I included a little foreshadowing in the previous post when I mentioned that I had forgotten about some of the shifting issues John and I had last time we rode the Mocha on D2R2.

But before I go any further, I must say this. Warning: sappy, mushy paragraph ahead. Dena Cohen is the bravest, most amazing person I know. She barely hesitated when I asked her to save our quest by agreeing to captain a borrowed bike that she had never ridden, on a 120 mile dirt road race, with a gazillion feet of climbing.  There aren't a lot of people I'd trust to captain me on a tandem in these conditions. Dena did a phenomenal job. She took on the reponsibility for me as stoker, and showed no signs of the stress that must have caused. She also never complained (out loud at least) that we had saddled her with a less than perfectly tuned tandem. And I'm struggling to find the proper words to express how amazing, special and brave she is and how lucky I am to call her my friend. OK - this concludes the sappy, mushy part of the post. Back to the regular programming...

Our first sign of trouble was in the form of chain-suck. This is when the chain doesn't release from the chainring and gets sucked up into the space between the bottom bracket and chainrings. One must  quickly back-pedal, or risk jamming and potentially destroying the chain. The first time it happened, we hit zero miles per hour and fell over. I realized that John and I have have mastered the technique of back-pedaling and freeing the chain without saying anything aloud. Dena and I planned to try to do this next time it happened. We actually got very good at it by the end of the day, because it happened a lot.

But early on, while we were still perfecting this maneuver, we managed to have the chain drop - and get past the chainwatcher, so that we had to loosen and move the chainwatcher to get the chain back on. The others had somehow gotten ahead, but thought we were ahead of them and were chasing our phantom tandem to Royalton. When I had thrown together a toolkit at the last minute, I had foolishly included a multi-tool, rather than my usual separate allen keys. I had to push the bottle cage out of the way to get to the bolt for the chainwatcher with the very awkward to use multi-tool.  I then loosened the less-than-effective chainwatcher enough to move and free the chain, and left it loose, planning to have John readjust it.  Fortunately we had a long descent into Royalton, and no other shifting issues on that leg. John took over as mechanic and readjusted the chainwatcher while we grabbed drinks in the shop at Royalton. We suddenly remembered all the chainsuck from D2R2. Not much we could do now, other than be very cautious shifting and then order new chainrings when we got home!

Epic Avengers are still laughing and smiling in Royalton. The mandatory Rapha B+W shot.

Two chicks on a tandem is not a common sight!

The Tall Trees lads sitting on some short stumps


John and Jed Kornbluh get reacquainted as they discuss meeting 20 years prior in London! And it was captured on video.


Dena, Pamela and Todd enjoying ice cold sodas!

The hottest climb of the day brought us to the very welcome tent, manned by the lovely ladies of Strava, who were handing out ice cold sodas. While I often freeze in conditions that Dena considers comfy, Dena suffers greatly in heat that mildy annoys me. After sucking down three sodas, her core temp was starting to come down. We chatted with the video folks about how much fun we were having and how great it was being on the tandem together. They asked if we felt we were over the hump. I said we had a ways to go. Little did I know how true this was!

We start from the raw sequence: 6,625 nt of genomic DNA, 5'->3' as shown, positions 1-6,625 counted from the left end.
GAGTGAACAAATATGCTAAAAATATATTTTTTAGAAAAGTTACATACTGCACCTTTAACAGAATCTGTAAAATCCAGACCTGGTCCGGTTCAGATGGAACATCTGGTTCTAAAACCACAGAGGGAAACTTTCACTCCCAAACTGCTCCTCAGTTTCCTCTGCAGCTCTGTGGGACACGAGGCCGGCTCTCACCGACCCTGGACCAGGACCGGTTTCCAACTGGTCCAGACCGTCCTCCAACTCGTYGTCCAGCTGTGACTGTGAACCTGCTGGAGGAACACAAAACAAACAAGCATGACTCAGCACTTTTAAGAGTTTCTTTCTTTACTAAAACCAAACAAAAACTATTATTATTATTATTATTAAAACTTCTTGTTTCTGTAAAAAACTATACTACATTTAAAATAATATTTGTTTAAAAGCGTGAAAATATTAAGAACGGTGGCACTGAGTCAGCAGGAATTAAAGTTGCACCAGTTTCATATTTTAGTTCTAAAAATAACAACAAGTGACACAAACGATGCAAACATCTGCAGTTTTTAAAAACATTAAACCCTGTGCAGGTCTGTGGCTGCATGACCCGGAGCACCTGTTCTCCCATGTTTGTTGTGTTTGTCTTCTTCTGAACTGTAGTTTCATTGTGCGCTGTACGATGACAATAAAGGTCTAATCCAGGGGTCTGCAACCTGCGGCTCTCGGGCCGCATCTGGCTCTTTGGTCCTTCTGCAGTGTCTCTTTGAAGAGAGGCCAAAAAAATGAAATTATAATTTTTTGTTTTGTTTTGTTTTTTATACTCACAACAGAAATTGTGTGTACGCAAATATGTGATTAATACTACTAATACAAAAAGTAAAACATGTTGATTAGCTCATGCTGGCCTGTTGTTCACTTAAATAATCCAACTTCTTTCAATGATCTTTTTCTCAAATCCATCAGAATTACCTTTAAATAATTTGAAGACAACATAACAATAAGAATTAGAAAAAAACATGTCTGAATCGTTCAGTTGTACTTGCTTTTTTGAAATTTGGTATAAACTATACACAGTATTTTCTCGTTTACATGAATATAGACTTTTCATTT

Thunder could be heard in the distance, so we gathered the troops and tried to get moving. I think all our cameras got packed away in safe dry places at this point. There aren't any photos on the next section.

We descended briefly and then started up the biggest climb of the day, just as the rain started to fall. Next, flashes of light were quickly followed by rumbles of thunder. I could feel the temps dropping, but it had been hot, so this was almost a relief.  But then the thunder started coming really soon after the lightning, until, just as we crested, the thunder practically preceded the flash of light. I could barely hear the thunder over my scream, and Dena couldn't hear my scream over her scream as she saw the lightning crackle a few hundred meters up the road. There was nothing to do at this stage, but keep moving and get down off this mountain. We'd been scanning the road for shelter all the way up, but there was none. Dena also commented out the tiny hail stones all over the road! Good thing I was blinded by the rain and hail and really couldn't see a thing!

John and Rebecca were nearby and we started heading down together. We were happy that Todd and Patria were not hanging around waiting for us. We all just bombed down the mountain and were never so relieved to come to a store as when we arrived in West Fairlee.

Celebrating being alive! Really!

A wee bit dirty. 
The euphoria of being alive was quickly replaced with chills from being soaked, as we had descended and the temperature had plummeted back into the 50s F. I dashed into the store to buy trash bags to serve as rain jackets. We poked holes for head and arms and crawled inside enjoying the insulation and warmth. We joked about the box of 20 raincoats for $3! We figure Rapha will soon come out with a Rapha logo version with a white stripe, and a slightly higher price!